Fast, Hacky Geospatial Queries with UTFGrid

Congressional Districts

US Congressional Districts - see this map in full-screen

People in Places

How do you know what congressional district you’re in? Or state, town, census block, etc? It’s the Point in Polygon problem, which has a bunch of really cool strategies like ray casting - but without doing some real indexing, it’s not easy to do this kind of problem fast with a ton of polygons. SimpleGeo does this to the max: their context service does crazy-fast lookups of all of the various stuff about your place.

However, if you cheat a little, it’s possible to do it in constant time, and with very little technology or server power - so searching for a point in a million polygons is very fast. The trick is rasterized, precomputed data, and there’s a pretty quick example of this: the UTFGrid spec that we use for map interactivity is rasterized data: it’s like pixels of data. And instead of a complex indexing scheme, we’ve just got simple XYZ tiles at every zoom level, and it’s straightforward to find a tile URL for a given latitude longitude point.

Essentially it’s like having a hash table of all of the pixel locations in the world: from a latitude/longitude point, you can figure out an address and pull it out without doing any hard thinking.

So usually we get this magical data through Wax and wrap it up in a lot of fancy code so that you see tooltips and other stuff when you hover over points. The actual code related to managing grids, though, doesn’t care about a map or a mapping framework. And for finding tiles, I use node-sphericalmercator, which, despite the name, works great in-browser. After filling its cache, you can get px values for latitude longitude in constant time.

Tile Diagram

A quick demo! Your friendly 110th congressional districts (which are easy to grab from census.gov and were not changed for the 111th congress): aren’t the most grueling test, with 436 shapes, but are kind of cool, because if you’re in the US, you’re in one. Sorry, international readers.

So! Just code up a quick bit of code I’ll call utfgridquery, that wires together little parts of Wax without any maps, and you have this:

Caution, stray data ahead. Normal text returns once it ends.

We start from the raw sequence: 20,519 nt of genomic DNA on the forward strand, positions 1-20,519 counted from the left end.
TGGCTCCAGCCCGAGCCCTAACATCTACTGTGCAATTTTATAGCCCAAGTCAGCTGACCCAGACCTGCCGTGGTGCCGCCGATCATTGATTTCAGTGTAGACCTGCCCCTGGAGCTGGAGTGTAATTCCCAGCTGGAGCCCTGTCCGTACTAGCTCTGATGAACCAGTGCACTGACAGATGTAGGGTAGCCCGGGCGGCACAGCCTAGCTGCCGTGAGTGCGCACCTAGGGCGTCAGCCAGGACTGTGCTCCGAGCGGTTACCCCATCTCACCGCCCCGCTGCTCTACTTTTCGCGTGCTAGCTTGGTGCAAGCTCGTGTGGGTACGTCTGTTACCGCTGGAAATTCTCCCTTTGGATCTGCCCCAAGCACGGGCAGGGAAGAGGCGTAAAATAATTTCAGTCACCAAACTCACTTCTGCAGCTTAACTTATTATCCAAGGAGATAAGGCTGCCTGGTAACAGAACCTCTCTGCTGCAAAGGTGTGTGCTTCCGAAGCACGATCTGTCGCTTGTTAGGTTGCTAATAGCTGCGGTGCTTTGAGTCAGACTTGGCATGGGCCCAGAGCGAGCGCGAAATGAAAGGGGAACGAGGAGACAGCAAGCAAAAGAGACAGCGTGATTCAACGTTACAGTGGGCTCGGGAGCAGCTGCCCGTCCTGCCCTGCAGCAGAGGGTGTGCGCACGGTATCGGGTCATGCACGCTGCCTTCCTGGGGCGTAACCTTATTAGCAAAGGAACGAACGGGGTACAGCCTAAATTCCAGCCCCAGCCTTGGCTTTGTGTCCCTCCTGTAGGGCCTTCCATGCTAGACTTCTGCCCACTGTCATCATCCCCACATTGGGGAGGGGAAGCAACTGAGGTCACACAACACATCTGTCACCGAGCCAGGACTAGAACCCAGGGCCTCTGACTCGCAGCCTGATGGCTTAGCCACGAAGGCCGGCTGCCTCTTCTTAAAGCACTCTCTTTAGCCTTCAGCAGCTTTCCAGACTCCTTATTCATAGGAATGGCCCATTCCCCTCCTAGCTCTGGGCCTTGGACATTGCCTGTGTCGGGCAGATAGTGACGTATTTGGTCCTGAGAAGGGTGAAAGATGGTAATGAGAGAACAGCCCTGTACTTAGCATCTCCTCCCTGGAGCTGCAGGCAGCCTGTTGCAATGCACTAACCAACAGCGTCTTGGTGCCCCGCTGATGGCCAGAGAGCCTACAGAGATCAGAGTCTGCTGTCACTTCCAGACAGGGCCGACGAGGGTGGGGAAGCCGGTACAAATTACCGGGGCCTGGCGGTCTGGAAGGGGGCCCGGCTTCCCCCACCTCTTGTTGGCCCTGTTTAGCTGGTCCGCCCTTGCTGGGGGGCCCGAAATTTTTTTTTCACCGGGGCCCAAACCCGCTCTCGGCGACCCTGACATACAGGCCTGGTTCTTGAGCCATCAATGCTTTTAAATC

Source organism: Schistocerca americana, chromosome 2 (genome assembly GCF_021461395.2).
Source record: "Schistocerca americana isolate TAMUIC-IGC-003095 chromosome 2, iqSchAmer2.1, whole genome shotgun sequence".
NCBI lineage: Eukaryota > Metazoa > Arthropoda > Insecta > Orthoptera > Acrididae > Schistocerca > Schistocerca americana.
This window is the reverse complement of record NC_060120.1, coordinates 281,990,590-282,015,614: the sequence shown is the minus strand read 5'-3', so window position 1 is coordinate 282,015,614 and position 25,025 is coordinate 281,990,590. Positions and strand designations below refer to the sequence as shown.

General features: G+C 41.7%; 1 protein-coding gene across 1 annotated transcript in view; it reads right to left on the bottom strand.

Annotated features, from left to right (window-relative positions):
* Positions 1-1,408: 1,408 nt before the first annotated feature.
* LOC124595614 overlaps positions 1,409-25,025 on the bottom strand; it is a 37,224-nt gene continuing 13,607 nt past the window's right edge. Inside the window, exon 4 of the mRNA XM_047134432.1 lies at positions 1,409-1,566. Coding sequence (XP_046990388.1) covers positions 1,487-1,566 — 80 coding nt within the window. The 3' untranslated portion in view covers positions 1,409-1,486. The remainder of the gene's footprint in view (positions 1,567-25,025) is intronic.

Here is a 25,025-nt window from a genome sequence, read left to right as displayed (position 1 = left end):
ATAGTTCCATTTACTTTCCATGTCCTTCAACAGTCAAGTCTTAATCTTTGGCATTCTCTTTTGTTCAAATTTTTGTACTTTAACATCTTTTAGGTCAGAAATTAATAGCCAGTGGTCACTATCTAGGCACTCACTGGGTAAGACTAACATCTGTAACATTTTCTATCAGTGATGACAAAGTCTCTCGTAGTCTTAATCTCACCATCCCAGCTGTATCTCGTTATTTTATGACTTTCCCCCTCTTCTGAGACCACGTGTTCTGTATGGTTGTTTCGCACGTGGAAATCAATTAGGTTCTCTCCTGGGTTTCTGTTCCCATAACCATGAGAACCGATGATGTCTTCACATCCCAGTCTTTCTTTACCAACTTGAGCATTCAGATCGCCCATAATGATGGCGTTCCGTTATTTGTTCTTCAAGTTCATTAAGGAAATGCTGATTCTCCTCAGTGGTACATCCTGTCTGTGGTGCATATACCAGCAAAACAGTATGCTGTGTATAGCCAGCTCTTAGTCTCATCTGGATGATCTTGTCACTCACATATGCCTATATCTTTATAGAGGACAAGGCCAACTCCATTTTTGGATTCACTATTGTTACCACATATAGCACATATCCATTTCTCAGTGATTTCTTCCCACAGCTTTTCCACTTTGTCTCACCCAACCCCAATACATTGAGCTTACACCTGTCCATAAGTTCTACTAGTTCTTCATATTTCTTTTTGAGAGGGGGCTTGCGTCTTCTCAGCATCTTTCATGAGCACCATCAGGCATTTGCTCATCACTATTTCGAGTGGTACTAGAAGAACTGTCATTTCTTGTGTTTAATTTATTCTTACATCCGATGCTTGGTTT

Try it Out

protip: if you’ve got a modern browser, you can leave the address field blank and it’ll find you automatically. if it asks permission to share your location, do so - it’s not stored or shared.

Limitations

This current approach takes much of its speed from the fact that the data is precomputed. Fast rendering in Mapnik makes this possible, and in the future we’ll be doing live rendering, but for the time being it’s cool that TileStream or even static tiles can power this search.

Next up: resolution. We’re dealing with pixels, here, not platonic solids. Luckily it’s fairly easy to do the math. (hat tip to multiplans’s concise explanation). Since we’re doing 4px resolution grids, even a 256×256px tile isn’t full resolution. What we get out of the equation is how many meters are in a pixel: the maximum error of the match.

$$ \frac{meter}{pixel} = 4 * \frac{\pi 6378137 m}{256 * 2^{z - 1} px} $$

Why? Because a tile is 256 pixels wide, and the world is 2z-1 tiles wide and high at each zoom level z. The world is 6378137 meters from its centerpoint to the surface, so r is that for this purpose. (not really)

Note that zoom levels start with 0, and we’re doing 2z-1, so at zoom level 0, it’s 2^-1 = 0.5, so the radius of the world, gets multiplied by 2pi - giving the circumference. And, finally, multiply by 0.25 to reduce the resolution because we’re actually just storing one ‘pixel’ for each 4px block of an image.

What’s Next

There’s more to do here: in the next episode, I’ll show that it’s possible to translate another problem - finding the nearest point - to this same problem space, and then be able to solve it in the same perfectly constant time as we do here. But the basics are: using tiled UTFGrid lets us do point-in-polygon tests in contant time, thanks to rasterization and pre-rendering. It’s pretty easy to pull off, code-wise, doesn’t require a server component, and could be pretty neat for groups like voter registration campaigns or location-based services with some need for context. Basically, for finding things within things, this is a pretty cool hack.

  • not really: The earth’s radius is actually really variable, as you’ll find in this nice article. It’s not a ball, and isn’t a regular ellipsoid either, though it can pass for either if you’re willing to fudge the numbers.